As several incidents of antisemitism came to the forefront in Poland over the past few months, a recent disruption of a commemorative event caused major concerns for the Jewish community residing in Jedwabne.
Dozens of nationalist protesters took to disrupting a commemoration ceremony for Jewish victims of a 1941 pogrom in Jedwabne, Poland, symbolizing the country’s debate over who should be blamed for World War II-era atrocities. The violent disrupters brought flags and signs and disturbed people praying at the site of the pogrom on Saturday.
Some of the nationalists held signs defaming Princeton historian Jan Tomasz Gross who published “Neighbors: The Destruction of the Jewish Community in Jedwabne, Poland” in 2001. In his publication, Gross asserted that the murder of the 300 Jews was carried out by Polish civilians, not Nazi forces, and the book sparked a debate over Polish complicity in the Holocaust that is still raging.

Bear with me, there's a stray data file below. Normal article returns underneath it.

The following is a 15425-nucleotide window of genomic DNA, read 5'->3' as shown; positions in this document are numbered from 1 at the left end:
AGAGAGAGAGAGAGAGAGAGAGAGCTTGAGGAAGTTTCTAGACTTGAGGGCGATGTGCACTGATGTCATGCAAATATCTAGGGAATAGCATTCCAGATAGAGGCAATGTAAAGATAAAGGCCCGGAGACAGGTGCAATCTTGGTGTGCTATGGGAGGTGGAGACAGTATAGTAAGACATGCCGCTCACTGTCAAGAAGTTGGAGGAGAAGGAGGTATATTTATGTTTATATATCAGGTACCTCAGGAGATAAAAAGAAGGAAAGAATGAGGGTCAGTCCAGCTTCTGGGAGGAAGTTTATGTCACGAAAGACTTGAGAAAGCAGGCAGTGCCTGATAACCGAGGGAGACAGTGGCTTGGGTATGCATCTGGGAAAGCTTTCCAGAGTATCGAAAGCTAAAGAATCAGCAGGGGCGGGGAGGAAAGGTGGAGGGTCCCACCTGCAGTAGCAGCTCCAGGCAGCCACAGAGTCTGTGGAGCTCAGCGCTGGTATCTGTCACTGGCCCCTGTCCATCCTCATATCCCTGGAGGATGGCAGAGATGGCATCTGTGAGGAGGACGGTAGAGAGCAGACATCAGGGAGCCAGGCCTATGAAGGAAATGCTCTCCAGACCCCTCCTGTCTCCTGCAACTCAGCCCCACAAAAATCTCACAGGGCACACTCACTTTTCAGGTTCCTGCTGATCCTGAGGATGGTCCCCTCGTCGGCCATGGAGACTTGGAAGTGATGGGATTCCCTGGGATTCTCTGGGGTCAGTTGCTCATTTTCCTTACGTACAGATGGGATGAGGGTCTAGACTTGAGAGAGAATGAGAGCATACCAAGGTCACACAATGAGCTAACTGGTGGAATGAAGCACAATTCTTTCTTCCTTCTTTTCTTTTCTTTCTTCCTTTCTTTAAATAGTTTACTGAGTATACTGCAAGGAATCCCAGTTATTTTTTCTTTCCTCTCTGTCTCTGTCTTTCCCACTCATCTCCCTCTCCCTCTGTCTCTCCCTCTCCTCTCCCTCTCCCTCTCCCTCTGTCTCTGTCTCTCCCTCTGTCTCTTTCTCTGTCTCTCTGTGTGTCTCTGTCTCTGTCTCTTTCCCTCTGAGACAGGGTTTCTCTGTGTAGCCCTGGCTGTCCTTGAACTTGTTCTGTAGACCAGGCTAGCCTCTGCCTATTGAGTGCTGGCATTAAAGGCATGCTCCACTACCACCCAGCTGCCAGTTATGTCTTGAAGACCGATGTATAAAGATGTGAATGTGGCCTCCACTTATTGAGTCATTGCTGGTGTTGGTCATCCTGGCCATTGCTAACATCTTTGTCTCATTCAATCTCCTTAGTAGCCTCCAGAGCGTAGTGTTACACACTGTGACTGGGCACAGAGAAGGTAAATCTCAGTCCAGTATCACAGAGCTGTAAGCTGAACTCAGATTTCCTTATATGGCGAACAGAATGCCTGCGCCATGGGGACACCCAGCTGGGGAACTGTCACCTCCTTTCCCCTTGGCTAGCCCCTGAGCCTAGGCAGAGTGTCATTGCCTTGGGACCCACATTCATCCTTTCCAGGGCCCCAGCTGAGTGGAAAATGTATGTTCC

The nationalists were led by Robert Bąkiewicz, who organizes a march of nationalists through Warsaw every November. With a majority of the funding for nationalist organizations coming from the government, Polish Chief Rabbi Michael Schudrich said, “There is a much larger issue in that ultra-nationalists [and] neo-Nazis are now tolerated by too many of our people in government. Rather than clearly condemning such hate, too many government officials are looking to placate them.”